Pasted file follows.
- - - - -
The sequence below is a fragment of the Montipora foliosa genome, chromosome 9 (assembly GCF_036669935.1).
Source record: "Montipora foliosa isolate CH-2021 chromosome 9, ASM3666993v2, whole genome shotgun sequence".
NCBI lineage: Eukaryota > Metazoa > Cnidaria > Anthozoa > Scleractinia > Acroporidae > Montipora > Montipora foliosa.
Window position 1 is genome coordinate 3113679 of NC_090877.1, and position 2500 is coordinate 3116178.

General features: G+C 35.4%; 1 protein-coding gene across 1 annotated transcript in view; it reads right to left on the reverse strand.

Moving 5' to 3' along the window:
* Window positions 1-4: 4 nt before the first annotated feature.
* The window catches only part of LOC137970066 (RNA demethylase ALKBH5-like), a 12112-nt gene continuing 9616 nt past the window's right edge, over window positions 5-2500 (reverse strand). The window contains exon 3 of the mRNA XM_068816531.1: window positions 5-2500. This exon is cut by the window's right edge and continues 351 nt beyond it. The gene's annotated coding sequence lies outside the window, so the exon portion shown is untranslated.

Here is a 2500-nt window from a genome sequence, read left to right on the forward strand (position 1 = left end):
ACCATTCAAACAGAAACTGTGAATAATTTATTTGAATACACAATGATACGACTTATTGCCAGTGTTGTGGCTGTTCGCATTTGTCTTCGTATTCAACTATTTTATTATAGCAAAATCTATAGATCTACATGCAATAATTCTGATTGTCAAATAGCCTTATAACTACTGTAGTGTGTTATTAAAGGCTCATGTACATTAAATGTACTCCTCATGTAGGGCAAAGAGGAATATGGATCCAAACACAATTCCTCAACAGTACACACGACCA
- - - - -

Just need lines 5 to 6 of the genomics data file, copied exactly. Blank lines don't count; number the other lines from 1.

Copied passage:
General features: G+C 35.4%; 1 protein-coding gene across 1 annotated transcript in view; it reads right to left on the reverse strand.

Moving 5' to 3' along the window: